When I was growing up, golf was a pretty big deal in my family. My dad, who was semi-to-mostly retired when I was seven years old, played golf two or three times a week. At home, all that was ever on the television was golf or CNN. Except Knight Rider, which I watched with Daddy on Friday nights, and The Cosby Show/Golden Girls, which Mom and I watched on Thursdays. And our weekly dose of Solid Gold, which we all watched in the family room with tray tables and Salisbury steak. But other than that, golf occupied a good deal of Daddy’s recreational life. And he was good. And he never rode the cart. Hardcore, he was.
Mom played with him, too, of course, and while they never forced any of us to play, it was hard to live in that house without eventually picking up a club. Sure enough, my older brother and sister started playing and still do. But my brother uses a golf cart. As the joke goes in my family, eighteen holes is a long way to lug a cooler of beer.
Yet somehow, I didn’t get the golf chromosome. I’m also a red-headed, left-handed synesthete; I’m used to being the weird embodiment of my ancestors’ recessive traits. Dad died several years ago, but today I’m happy to report that he’s sure to be smiling somewhere, knowing that I’ve finally embraced the game of golf through my son (and Dad’s namesake) and First Tee of Harrisonburg.
Cal’s loved golf since he got that brightly colored Little Tykes golf set… and then graduated to Wii golf… and then got another set of toy clubs. So when I found The First Tee’s web site and saw that he was old enough to sign up, we were very excited!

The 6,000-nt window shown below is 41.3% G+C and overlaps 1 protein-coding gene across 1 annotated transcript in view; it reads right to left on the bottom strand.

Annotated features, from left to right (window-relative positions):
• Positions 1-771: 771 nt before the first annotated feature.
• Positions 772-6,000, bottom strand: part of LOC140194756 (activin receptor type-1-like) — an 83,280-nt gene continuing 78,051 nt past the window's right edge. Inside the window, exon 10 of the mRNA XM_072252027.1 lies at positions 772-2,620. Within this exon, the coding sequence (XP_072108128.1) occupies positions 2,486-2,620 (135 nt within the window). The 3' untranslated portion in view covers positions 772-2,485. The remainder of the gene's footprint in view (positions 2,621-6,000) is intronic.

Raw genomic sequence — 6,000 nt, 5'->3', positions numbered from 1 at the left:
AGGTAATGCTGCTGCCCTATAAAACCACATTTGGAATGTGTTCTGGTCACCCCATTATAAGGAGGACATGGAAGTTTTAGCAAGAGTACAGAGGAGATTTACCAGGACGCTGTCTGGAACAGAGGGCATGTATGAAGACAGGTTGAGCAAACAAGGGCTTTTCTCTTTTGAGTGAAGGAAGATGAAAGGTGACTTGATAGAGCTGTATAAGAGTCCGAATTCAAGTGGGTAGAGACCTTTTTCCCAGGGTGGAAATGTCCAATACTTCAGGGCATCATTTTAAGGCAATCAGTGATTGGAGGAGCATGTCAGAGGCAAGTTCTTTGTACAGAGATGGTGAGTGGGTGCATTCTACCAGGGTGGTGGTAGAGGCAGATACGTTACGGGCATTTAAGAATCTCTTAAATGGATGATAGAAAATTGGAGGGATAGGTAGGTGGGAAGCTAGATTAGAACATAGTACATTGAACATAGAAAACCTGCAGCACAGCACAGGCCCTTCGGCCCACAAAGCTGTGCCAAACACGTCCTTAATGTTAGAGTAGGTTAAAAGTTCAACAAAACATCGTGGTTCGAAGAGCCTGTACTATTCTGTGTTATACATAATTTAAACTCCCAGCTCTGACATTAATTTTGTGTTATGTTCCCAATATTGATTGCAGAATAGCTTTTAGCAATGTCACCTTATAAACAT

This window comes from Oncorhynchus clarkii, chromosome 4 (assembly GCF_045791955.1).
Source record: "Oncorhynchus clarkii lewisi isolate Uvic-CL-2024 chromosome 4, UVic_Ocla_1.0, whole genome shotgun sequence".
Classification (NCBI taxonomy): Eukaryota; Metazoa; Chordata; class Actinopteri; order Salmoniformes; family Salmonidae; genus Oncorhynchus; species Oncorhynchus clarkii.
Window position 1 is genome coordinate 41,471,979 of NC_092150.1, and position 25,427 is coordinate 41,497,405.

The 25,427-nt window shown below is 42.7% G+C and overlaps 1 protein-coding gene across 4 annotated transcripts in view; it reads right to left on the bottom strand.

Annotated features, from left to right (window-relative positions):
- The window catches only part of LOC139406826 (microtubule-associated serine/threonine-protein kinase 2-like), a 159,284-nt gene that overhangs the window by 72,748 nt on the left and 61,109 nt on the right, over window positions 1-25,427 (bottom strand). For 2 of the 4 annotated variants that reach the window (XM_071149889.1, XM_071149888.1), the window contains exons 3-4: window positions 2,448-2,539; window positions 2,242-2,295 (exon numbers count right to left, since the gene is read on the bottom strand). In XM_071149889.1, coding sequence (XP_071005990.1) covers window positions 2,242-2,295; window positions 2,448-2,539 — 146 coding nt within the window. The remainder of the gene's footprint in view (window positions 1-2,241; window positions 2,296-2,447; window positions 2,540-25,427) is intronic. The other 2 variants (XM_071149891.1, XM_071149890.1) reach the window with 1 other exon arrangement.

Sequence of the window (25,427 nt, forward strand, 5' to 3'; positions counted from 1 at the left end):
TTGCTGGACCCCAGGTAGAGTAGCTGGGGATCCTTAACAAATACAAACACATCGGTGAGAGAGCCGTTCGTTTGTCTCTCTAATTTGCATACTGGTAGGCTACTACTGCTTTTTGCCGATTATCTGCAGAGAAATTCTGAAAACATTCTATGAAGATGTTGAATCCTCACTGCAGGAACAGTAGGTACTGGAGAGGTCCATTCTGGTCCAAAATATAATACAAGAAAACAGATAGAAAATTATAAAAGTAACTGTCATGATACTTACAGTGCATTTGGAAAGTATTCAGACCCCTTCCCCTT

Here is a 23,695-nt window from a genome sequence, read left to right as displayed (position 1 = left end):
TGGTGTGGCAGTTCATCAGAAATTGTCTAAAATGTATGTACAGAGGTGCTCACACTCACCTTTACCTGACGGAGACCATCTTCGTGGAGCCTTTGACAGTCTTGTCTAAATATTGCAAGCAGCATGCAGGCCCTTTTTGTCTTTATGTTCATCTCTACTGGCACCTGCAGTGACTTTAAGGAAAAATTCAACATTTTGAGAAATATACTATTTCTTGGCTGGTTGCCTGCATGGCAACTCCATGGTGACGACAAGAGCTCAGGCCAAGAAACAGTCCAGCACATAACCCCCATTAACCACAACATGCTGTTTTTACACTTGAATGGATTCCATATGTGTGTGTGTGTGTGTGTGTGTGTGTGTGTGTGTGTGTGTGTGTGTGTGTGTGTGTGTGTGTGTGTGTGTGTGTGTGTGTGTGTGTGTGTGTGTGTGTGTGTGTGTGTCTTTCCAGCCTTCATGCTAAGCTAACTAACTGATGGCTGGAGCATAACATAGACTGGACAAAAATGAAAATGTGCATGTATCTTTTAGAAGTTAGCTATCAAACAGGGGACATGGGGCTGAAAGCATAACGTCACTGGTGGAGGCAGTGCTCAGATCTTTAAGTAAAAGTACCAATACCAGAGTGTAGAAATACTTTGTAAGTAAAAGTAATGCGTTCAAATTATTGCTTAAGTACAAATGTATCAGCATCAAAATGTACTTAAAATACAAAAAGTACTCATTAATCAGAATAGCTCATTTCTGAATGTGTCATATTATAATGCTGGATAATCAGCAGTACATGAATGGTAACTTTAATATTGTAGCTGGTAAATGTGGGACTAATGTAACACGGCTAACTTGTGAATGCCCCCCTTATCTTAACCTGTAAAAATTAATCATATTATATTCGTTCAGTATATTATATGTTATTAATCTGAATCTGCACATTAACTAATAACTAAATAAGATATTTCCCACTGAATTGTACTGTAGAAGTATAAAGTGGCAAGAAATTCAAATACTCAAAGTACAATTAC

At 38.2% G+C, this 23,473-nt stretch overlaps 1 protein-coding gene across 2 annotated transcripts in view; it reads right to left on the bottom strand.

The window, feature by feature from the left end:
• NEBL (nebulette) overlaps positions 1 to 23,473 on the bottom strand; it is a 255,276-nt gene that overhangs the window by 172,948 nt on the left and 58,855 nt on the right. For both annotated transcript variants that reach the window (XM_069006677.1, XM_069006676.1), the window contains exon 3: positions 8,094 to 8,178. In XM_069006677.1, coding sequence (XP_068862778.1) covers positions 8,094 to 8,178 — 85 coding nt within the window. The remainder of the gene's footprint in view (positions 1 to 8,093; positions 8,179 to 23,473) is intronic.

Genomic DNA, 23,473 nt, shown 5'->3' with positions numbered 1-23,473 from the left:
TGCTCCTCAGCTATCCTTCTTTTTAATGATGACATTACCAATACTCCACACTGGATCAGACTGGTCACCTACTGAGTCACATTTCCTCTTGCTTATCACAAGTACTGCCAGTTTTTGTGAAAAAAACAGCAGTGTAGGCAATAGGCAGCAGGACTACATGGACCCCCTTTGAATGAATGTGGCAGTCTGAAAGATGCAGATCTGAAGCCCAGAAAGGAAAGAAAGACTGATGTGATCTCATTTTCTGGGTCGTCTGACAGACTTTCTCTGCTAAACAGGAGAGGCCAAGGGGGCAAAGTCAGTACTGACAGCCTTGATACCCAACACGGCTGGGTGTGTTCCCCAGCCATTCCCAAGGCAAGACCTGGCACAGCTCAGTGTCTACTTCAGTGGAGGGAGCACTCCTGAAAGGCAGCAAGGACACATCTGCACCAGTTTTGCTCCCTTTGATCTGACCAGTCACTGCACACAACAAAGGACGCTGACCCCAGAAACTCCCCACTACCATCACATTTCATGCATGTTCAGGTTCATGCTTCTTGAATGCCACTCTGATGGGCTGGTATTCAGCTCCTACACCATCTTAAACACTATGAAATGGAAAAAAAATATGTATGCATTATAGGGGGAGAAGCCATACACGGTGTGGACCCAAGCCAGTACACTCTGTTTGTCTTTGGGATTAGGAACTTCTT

The First Tee is a non-profit organization that “promotes character-development and life-enhancing values through the game of golf.” They serve about a thousand kids, ages 5 – 17, every year in the Shenandoah Valley. They offer several programs for different ages and ability levels. Cal started in Little Legends, which is for 5- and 6-year-old kids. He’s about to turn seven, so his next program will be PLAYer, which he can take any number of times until he turns nine and can advance to the next level.
A typical Little Legends lesson was like this. First the kids (about seven of them) and the coaches (two of them) warmed up doing moves like washing machine and toe touches. Then the kids practiced hitting different targets with drivers and giant, over-sized golf balls. After that they headed to the driving range, where they were given standard-size golf balls and allowed to whack as many as they wanted as far as they could. Bree was perfectly happy watching all this, but the program director was kind enough to ask her if she’d like to hit some balls, so she did. And she loved it! Sometimes the kids also practice on the 5- or 6-hole putting green.
The instructors are excellent — patient, attentive, and knowledgeable, making sure to help each and every child individually. The First Tee is located at the Heritage Oaks Golf Course, which is ridickers beautiful. I still didn’t really have a desire to play, but I could sit and look at that scenery for hours, surrounded by mountains and rolling hills, warm sun and a refreshing breeze.
Their fall season is underway, but it’s not too late to sign up. We’ll be out there again in October. Each level is conveniently offered at several different times, usually twice a week for an hour, and it’s only fifty bucks for six sessions. They even provide clubs if you need to borrow some. Check out their site today and get the family signed up!
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